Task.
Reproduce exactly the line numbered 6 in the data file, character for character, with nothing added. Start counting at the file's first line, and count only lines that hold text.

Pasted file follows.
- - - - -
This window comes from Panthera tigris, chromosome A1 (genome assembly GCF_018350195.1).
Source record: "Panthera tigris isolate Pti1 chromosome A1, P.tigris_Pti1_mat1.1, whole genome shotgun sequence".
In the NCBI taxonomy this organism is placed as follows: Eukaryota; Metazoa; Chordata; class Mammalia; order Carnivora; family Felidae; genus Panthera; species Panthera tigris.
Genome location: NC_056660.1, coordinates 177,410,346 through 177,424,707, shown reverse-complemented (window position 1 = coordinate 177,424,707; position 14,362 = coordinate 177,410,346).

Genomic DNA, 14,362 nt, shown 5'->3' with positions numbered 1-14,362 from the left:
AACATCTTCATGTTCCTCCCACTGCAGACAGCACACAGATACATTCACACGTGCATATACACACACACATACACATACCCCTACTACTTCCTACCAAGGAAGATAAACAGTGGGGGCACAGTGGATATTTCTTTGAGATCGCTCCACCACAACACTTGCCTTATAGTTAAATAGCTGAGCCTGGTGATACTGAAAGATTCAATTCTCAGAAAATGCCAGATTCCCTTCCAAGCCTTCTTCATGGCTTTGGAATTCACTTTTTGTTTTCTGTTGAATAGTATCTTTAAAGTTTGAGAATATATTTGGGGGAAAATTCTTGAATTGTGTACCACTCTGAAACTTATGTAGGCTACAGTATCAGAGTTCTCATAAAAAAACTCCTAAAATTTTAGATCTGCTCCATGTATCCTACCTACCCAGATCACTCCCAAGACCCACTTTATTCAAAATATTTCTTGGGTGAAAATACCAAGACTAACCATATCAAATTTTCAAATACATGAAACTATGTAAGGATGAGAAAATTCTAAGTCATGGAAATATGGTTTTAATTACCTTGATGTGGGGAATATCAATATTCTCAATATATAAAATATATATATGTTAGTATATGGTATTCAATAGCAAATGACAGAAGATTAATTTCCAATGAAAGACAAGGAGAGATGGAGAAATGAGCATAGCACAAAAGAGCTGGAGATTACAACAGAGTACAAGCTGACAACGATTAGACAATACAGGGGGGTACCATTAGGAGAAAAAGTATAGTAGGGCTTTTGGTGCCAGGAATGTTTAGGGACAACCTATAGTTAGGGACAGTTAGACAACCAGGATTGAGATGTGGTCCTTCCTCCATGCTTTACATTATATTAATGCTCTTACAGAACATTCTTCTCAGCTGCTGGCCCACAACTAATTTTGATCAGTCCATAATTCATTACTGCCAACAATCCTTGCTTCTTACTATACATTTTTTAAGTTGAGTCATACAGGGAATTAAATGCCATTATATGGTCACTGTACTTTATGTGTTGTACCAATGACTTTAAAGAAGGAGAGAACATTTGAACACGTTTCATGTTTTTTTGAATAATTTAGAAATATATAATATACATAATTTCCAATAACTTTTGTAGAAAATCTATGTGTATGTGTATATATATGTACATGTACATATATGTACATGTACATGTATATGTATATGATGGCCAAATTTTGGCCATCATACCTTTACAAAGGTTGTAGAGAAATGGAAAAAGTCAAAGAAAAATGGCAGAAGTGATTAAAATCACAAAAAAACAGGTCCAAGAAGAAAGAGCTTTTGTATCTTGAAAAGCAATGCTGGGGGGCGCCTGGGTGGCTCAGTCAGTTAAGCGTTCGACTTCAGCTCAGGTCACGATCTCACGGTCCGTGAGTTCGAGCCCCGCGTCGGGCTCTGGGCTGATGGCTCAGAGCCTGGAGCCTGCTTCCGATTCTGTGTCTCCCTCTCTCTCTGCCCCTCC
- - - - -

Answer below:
AACATCTTCATGTTCCTCCCACTGCAGACAGCACACAGATACATTCACACGTGCATATACACACACACATACACATACCCCTACTACTTCCTACCAAGGAAGATAAACAGTGGGGGCACAGTGGATATTTCTTTGAGATCGCTCCACCACAACACTTGCCTTATAGTTAAATAGCTGAGCCTGGTGATACTGAAAGATTCAATTCTCAGAAAATGCCAGATTCCCTTCCAAGCCTTCTTCATGGCTTTGGAATTCACTTTTTGTTTTCTGTTGAATAGTATCTTTAAAGTTTGAGAATATATTTGGGGGAAAATTCTTGAATTGTGTACCACTCTGAAACTTATGTAGGCTACAGTATCAGAGTTCTCATAAAAAAACTCCTAAAATTTTAGATCTGCTCCATGTATCCTACCTACCCAGATCACTCCCAAGACCCACTTTATTCAAAATATTTCTTGGGTGAAAATACCAAGACTAACCATATCAAATTTTCAAATACATGAAACTATGTAAGGATGAGAAAATTCTAAGTCATGGAAATATGGTTTTAATTACCTTGATGTGGGGAATATCAATATTCTCAATATATAAAATATATATATGTTAGTATATGGTATTCAATAGCAAATGACAGAAGATTAATTTCCAATGAAAGACAAGGAGAGATGGAGAAATGAGCATAGCACAAAAGAGCTGGAGATTACAACAGAGTACAAGCTGACAACGATTAGACAATACAGGGGGGTACCATTAGGAGAAAAAGTATAGTAGGGCTTTTGGTGCCAGGAATGTTTAGGGACAACCTATAGTTAGGGACAGTTAGACAACCAGGATTGAGATGTGGTCCTTCCTCCATGCTTTACATTATATTAATGCTCTTACAGAACATTCTTCTCAGCTGCTGGCCCACAACTAATTTTGATCAGTCCATAATTCATTACTGCCAACAATCCTTGCTTCTTACTATACATTTTTTAAGTTGAGTCATACAGGGAATTAAATGCCATTATATGGTCACTGTACTTTATGTGTTGTACCAATGACTTTAAAGAAGGAGAGAACATTTGAACACGTTTCATGTTTTTTTGAATAATTTAGAAATATATAATATACATAATTTCCAATAACTTTTGTAGAAAATCTATGTGTATGTGTATATATATGTACATGTACATATATGTACATGTACATGTATATGTATATGATGGCCAAATTTTGGCCATCATACCTTTACAAAGGTTGTAGAGAAATGGAAAAAGTCAAAGAAAAATGGCAGAAGTGATTAAAATCACAAAAAAACAGGTCCAAGAAGAAAGAGCTTTTGTATCTTGAAAAGCAATGCTGGGGGGCGCCTGGGTGGCTCAGTCAGTTAAGCGTTCGACTTCAGCTCAGGTCACGATCTCACGGTCCGTGAGTTCGAGCCCCGCGTCGGGCTCTGGGCTGATGGCTCAGAGCCTGGAGCCTGCTTCCGATTCTGTGTCTCCCTCTCTCTCTGCCCCTCC